But some programming “genius” swooped in – as “geniuses” are wont to do – and remade “American Morning.” Gone was Bill Hemmer – reportedly offered a demotion to CNN’s afternoon programming. Bill said “No, thanks,” and absconded to Fox News. (FOX NEWS?!? WHY, BILL, WHY????). The personality-free Miles O’Brien took the anchor chair next to Soledad O’Brien, apparently no relation. And dear Mr. Cafferty was shuffled off to deliver shots of his well-practiced curmudgeonliness in the dead of the afternoon in Wolf Blitzer’s “Situation Room.” One media wag at the time said that Cafferty “scares people who just want to eat their damn breakfast cereal.” Well, I vehemently disagree. Everyone I know who watched “American Morning,” watched it for Jack Cafferty. And I think we all got our cereal down just fine.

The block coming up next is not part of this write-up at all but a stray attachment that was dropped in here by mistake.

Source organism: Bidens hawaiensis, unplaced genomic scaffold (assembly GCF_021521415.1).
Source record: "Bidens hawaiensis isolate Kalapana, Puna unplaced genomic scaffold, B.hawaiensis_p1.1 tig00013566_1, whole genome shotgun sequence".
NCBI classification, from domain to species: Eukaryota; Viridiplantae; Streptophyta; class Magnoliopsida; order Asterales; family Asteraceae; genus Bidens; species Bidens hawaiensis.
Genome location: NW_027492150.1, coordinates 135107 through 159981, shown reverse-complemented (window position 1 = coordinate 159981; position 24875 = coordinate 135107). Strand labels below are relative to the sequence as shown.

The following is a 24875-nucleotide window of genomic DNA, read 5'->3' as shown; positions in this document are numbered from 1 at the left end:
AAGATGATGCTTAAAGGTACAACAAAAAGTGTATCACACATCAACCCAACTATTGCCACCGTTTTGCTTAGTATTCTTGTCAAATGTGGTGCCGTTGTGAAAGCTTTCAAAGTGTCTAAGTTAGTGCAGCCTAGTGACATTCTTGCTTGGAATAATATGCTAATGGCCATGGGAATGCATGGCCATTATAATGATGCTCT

I don’t know who watches “American Morning” now; I don’t. I’ve long ago switched to the local NBC affiliate with occasional jaunts over to “Morning Joe” on MSNBC. Now with “Mild” and Soledad at the anchor desk, mornings at CNN have become just so much televised wallpaper. (There’s also an alarmingly high percentage of “Freak show” news – think Anna Nicole- as opposed to real news, a phenomenon that CNN founder, Ted Turner derided as “pervert of the day coverage” years after he sold the station to Time Warner.) Apparently, however, Mr. Cafferty is still doing his thing, if only at an inopportune time for most people with jobs to be able to enjoy it. Fortunately, we have You Tube, which means his best moments are available to savor anytime.

Here’s another one: Enjoy.

My new favorite web site …
July 25, 2007, 1:55 am
Filed under: Uncategorized

Next time you want to reach for a tasty snack, go first to